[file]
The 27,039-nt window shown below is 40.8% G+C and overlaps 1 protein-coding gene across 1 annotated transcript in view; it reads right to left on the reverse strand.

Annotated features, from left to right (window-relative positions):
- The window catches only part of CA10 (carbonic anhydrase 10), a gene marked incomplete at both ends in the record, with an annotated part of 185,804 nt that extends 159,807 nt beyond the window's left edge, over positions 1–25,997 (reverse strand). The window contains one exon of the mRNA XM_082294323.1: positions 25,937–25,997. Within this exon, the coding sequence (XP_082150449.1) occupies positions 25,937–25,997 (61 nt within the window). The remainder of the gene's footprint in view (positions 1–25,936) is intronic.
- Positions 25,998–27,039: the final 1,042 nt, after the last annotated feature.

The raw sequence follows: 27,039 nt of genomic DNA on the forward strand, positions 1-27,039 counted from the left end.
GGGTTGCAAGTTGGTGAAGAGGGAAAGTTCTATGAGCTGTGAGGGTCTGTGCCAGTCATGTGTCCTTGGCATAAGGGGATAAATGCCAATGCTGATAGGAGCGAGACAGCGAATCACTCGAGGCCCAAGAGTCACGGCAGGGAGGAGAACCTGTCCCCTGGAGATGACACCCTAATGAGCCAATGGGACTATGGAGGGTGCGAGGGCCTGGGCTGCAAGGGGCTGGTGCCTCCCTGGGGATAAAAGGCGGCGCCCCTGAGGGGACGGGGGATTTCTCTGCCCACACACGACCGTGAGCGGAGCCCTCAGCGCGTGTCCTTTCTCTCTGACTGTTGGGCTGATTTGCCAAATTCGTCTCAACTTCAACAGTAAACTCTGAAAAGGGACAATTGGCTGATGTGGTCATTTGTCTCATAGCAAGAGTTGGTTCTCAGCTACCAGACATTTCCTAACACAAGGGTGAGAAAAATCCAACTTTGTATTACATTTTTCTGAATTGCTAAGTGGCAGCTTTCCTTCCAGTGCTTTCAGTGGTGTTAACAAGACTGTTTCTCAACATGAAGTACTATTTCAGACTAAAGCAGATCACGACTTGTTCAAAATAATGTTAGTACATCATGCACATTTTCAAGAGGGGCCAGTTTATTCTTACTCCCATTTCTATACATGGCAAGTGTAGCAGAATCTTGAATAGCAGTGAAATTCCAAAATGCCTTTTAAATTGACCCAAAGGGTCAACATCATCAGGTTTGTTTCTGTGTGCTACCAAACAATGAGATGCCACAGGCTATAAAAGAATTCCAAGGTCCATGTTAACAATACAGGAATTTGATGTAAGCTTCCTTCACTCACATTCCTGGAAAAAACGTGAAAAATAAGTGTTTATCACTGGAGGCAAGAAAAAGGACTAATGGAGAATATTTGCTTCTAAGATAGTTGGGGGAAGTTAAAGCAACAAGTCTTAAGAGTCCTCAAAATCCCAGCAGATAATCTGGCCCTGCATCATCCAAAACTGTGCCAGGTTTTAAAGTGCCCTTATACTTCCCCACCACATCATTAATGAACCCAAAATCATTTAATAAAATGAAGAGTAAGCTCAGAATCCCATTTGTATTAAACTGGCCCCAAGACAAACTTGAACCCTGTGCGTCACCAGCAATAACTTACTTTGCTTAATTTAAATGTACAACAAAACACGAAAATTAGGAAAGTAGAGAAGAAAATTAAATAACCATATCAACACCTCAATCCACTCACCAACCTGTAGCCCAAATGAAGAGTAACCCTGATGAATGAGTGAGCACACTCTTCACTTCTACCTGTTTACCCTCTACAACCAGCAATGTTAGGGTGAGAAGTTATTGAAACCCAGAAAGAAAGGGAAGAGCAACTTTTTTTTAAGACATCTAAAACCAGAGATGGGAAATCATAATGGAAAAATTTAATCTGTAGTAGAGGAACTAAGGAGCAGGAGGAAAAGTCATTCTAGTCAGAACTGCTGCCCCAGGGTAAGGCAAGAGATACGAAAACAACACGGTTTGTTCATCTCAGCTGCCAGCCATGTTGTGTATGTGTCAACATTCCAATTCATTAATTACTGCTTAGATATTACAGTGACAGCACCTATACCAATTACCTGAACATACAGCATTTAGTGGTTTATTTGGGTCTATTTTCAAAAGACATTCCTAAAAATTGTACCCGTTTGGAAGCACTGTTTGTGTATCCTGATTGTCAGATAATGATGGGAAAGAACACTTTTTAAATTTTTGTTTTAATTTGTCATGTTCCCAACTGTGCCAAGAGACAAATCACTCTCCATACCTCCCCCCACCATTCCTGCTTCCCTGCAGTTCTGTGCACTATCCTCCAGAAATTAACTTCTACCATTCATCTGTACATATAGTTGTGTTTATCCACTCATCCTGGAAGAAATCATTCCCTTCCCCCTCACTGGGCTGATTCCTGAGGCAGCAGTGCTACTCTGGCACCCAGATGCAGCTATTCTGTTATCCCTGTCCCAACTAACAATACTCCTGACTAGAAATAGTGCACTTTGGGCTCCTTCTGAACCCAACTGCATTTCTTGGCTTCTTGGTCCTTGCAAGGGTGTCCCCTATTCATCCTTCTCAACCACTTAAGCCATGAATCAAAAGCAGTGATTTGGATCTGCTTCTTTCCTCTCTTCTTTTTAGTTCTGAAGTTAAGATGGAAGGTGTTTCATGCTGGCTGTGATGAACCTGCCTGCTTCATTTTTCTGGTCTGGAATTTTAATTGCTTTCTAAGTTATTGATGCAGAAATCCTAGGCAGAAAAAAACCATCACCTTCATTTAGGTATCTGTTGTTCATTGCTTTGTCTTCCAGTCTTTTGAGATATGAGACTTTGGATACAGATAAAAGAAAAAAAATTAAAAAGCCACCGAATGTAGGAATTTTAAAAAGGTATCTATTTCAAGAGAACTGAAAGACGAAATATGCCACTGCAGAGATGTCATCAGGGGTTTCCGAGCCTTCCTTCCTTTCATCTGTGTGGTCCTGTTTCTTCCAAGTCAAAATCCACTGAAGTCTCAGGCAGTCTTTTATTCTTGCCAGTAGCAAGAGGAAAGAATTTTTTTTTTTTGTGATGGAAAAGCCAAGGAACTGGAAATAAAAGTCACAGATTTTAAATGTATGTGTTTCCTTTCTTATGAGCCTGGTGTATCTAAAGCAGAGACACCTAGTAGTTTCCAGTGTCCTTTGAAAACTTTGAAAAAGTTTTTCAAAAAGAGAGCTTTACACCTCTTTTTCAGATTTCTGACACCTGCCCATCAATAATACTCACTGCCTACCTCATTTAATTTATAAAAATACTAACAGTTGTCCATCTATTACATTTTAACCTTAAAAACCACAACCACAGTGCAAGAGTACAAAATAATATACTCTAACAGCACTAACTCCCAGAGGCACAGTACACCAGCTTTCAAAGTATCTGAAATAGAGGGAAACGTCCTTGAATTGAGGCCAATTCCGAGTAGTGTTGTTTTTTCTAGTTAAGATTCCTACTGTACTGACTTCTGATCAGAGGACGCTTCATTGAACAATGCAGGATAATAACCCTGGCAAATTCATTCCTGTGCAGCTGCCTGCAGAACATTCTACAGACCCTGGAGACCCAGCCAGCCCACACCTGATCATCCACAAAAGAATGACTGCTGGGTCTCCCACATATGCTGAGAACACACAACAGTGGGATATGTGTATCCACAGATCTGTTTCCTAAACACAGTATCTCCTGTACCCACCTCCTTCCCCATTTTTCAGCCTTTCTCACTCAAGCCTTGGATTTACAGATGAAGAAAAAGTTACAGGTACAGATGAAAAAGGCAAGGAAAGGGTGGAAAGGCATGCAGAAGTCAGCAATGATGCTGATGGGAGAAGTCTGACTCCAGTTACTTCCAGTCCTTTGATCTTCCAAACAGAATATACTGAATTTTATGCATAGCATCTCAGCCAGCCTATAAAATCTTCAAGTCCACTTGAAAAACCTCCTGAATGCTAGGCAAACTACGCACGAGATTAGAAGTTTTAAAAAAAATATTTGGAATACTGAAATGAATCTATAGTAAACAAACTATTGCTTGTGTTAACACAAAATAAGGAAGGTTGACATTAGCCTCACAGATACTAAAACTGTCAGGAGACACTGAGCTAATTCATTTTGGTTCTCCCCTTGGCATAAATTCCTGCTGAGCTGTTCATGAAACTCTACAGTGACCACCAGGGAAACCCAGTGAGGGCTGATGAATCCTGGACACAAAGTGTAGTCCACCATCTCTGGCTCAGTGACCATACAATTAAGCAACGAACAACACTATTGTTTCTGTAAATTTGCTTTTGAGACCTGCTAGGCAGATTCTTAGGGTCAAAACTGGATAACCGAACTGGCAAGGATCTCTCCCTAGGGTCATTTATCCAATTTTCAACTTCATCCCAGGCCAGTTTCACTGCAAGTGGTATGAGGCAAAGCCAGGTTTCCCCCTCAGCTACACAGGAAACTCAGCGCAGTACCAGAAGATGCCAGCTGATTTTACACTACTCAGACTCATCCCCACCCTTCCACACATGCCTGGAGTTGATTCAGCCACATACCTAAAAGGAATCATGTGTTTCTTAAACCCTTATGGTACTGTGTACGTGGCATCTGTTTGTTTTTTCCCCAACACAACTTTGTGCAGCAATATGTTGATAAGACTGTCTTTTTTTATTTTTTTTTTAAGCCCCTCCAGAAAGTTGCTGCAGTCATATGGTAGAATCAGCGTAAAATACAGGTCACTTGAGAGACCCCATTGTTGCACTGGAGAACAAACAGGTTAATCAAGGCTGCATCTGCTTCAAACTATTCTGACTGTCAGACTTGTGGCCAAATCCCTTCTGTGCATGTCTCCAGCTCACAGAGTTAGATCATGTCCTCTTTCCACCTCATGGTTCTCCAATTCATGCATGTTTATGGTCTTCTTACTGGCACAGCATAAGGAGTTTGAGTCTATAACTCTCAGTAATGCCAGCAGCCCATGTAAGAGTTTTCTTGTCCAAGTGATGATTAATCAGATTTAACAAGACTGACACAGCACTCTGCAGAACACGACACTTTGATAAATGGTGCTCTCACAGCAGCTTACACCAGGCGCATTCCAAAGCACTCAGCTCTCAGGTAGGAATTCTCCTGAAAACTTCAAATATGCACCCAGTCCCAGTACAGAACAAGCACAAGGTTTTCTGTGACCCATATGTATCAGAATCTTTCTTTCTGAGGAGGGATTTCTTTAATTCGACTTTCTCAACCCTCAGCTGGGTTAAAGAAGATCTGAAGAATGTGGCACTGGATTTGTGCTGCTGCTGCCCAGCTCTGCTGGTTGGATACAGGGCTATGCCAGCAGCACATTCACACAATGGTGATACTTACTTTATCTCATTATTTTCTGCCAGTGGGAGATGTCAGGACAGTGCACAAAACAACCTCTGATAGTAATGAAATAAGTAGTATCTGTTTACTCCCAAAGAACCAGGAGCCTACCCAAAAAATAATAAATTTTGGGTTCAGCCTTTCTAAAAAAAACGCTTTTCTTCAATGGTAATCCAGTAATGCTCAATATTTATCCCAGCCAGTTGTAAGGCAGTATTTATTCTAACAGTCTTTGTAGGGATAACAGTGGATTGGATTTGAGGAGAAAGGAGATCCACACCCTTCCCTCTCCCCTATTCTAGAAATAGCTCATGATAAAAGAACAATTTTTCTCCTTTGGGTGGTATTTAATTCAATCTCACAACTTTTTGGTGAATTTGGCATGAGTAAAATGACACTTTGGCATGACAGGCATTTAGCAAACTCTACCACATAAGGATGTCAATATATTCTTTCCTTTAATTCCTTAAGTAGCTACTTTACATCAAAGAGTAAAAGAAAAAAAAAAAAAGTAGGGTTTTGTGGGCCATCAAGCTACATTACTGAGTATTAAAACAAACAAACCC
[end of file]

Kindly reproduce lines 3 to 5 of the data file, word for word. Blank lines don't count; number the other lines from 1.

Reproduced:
- The window catches only part of CA10 (carbonic anhydrase 10), a gene marked incomplete at both ends in the record, with an annotated part of 185,804 nt that extends 159,807 nt beyond the window's left edge, over positions 1–25,997 (reverse strand). The window contains one exon of the mRNA XM_082294323.1: positions 25,937–25,997. Within this exon, the coding sequence (XP_082150449.1) occupies positions 25,937–25,997 (61 nt within the window). The remainder of the gene's footprint in view (positions 1–25,936) is intronic.
- Positions 25,998–27,039: the final 1,042 nt, after the last annotated feature.

The raw sequence follows: 27,039 nt of genomic DNA on the forward strand, positions 1-27,039 counted from the left end.